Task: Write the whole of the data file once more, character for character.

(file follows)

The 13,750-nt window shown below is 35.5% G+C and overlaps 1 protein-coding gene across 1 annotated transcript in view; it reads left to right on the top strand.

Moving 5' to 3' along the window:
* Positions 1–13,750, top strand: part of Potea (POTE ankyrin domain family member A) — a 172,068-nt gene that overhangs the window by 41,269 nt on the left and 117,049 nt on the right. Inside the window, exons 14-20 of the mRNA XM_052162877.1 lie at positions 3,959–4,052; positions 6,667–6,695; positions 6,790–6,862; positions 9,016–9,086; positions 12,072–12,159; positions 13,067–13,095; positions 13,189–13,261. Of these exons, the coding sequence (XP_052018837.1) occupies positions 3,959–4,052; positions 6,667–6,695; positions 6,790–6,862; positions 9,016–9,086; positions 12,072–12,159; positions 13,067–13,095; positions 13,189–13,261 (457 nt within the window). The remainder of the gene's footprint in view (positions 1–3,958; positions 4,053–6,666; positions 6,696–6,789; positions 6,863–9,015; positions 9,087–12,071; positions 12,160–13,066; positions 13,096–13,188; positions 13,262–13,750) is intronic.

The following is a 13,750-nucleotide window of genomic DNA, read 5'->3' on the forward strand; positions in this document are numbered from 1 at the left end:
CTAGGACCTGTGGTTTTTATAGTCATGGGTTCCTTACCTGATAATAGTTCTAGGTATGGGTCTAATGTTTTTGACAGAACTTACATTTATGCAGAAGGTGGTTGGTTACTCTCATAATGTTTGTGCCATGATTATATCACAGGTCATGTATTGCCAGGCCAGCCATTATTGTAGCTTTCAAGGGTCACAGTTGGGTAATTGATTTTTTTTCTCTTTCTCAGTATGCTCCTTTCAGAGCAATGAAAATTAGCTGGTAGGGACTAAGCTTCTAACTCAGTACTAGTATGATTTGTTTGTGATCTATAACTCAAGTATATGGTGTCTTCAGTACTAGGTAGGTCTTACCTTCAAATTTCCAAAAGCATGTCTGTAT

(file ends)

The 13,750-nt window shown below is 35.5% G+C and overlaps 1 protein-coding gene across 1 annotated transcript in view; it reads left to right on the top strand.

Moving 5' to 3' along the window:
* Positions 1–13,750, top strand: part of Potea (POTE ankyrin domain family member A) — a 172,068-nt gene that overhangs the window by 41,269 nt on the left and 117,049 nt on the right. Inside the window, exons 14-20 of the mRNA XM_052162877.1 lie at positions 3,959–4,052; positions 6,667–6,695; positions 6,790–6,862; positions 9,016–9,086; positions 12,072–12,159; positions 13,067–13,095; positions 13,189–13,261. Of these exons, the coding sequence (XP_052018837.1) occupies positions 3,959–4,052; positions 6,667–6,695; positions 6,790–6,862; positions 9,016–9,086; positions 12,072–12,159; positions 13,067–13,095; positions 13,189–13,261 (457 nt within the window). The remainder of the gene's footprint in view (positions 1–3,958; positions 4,053–6,666; positions 6,696–6,789; positions 6,863–9,015; positions 9,087–12,071; positions 12,160–13,066; positions 13,096–13,188; positions 13,262–13,750) is intronic.

The following is a 13,750-nucleotide window of genomic DNA, read 5'->3' on the forward strand; positions in this document are numbered from 1 at the left end:
CTAGGACCTGTGGTTTTTATAGTCATGGGTTCCTTACCTGATAATAGTTCTAGGTATGGGTCTAATGTTTTTGACAGAACTTACATTTATGCAGAAGGTGGTTGGTTACTCTCATAATGTTTGTGCCATGATTATATCACAGGTCATGTATTGCCAGGCCAGCCATTATTGTAGCTTTCAAGGGTCACAGTTGGGTAATTGATTTTTTTTCTCTTTCTCAGTATGCTCCTTTCAGAGCAATGAAAATTAGCTGGTAGGGACTAAGCTTCTAACTCAGTACTAGTATGATTTGTTTGTGATCTATAACTCAAGTATATGGTGTCTTCAGTACTAGGTAGGTCTTACCTTCAAATTTCCAAAAGCATGTCTGTAT